Administrative hagglings continued today as I (TP) journeyed down to the southern fringes of KL to deal with my accepted application to UKM. It’s nice that they admitted me after a month. I wonder what they expected me to be doing for the past 30 days. I guess this is one of those bureaucratic deals where they pretend I don’t exist just so long as I don’t make any waves. Sort of like Milton in Office Space, at least until I burn the country down.
I have a theory that the amount of paperwork that you put into a bureaucracy is equal and proportional to the amount of new paperwork that you receive from a bureaucracy. I give them application, they give me sheets I have to fill out. I give them sheets, they give me more sheets. I have an appointment for April 8th to discuss visa issues. We will have been in the country for over 45 days (less the amount of time we spend in New Zealand). Good thing we are not politically sensitive visitors or anything. For what it’s worth, I now have a fourth university ID with my picture on it to show around (to add to Brown, Yale, and Wisconsin), only this one has funny-looking words on it.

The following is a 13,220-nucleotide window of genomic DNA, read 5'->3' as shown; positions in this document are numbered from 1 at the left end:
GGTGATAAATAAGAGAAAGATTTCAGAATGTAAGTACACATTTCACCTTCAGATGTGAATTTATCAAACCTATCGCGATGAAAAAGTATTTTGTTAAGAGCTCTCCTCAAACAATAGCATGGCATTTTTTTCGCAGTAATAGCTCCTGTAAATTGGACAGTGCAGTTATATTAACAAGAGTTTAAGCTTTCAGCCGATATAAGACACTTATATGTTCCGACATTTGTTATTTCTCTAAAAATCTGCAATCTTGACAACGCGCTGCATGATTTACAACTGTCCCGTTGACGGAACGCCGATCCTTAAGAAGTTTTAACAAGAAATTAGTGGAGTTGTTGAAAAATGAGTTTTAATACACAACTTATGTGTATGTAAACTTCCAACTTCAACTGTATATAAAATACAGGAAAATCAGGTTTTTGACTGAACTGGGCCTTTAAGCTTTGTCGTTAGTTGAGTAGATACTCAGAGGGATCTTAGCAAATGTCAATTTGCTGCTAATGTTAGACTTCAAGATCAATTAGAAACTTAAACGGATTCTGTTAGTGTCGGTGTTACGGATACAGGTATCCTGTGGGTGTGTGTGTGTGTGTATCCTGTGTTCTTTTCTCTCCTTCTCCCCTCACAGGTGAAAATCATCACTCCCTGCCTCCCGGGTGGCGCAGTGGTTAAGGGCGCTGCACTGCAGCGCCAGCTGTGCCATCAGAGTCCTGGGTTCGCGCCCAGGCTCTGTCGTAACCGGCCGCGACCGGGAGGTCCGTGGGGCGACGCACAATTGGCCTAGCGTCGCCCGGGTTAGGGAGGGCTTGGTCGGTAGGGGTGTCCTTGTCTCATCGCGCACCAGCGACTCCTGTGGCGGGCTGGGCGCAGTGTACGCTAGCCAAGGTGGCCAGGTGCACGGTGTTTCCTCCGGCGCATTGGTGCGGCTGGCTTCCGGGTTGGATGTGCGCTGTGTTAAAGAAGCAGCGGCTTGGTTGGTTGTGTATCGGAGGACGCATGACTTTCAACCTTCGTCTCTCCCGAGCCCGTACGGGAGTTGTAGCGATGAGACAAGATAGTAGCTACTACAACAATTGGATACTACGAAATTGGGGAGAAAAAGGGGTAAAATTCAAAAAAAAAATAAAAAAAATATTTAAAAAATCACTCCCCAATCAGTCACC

I got another nice taste of "I don’t understand what’s going on" today while waiting for campus buses. As we mentioned before, UKM’s campus is something like a giant humid desert. Walking anywhere is sort of like Dr. Zhivago in the tropics. I had to walk from the Pusat Pengajian Siswazah (Graduate Student Registrar) to the Wisma Aman (Safety Center), a distance of about a mile. No way I’m doing that. Fortunately, they have buses to take people from building to building–no one else likes to walk around there either. Yet the buses refused to stop for me. I even asked people to show me where the buses stop, and the buses just blasted on past. I think it’s because I was the only one waiting (no Malaysians), although I’m not sure why the bus drivers would be so reluctant to pick up a sweaty, frazzled, soon-to-be-sunburnt foreigner. Fortunately, though, one of the security folks saw me making mean faces at a bus as it roared past, and gave me a ride on his motorcycle. That’s the way to travel.
You may notice that we added a picture of Sinta, one of our wayang golek that we bought in Jakarta. It’s a nice way to liven up the front page.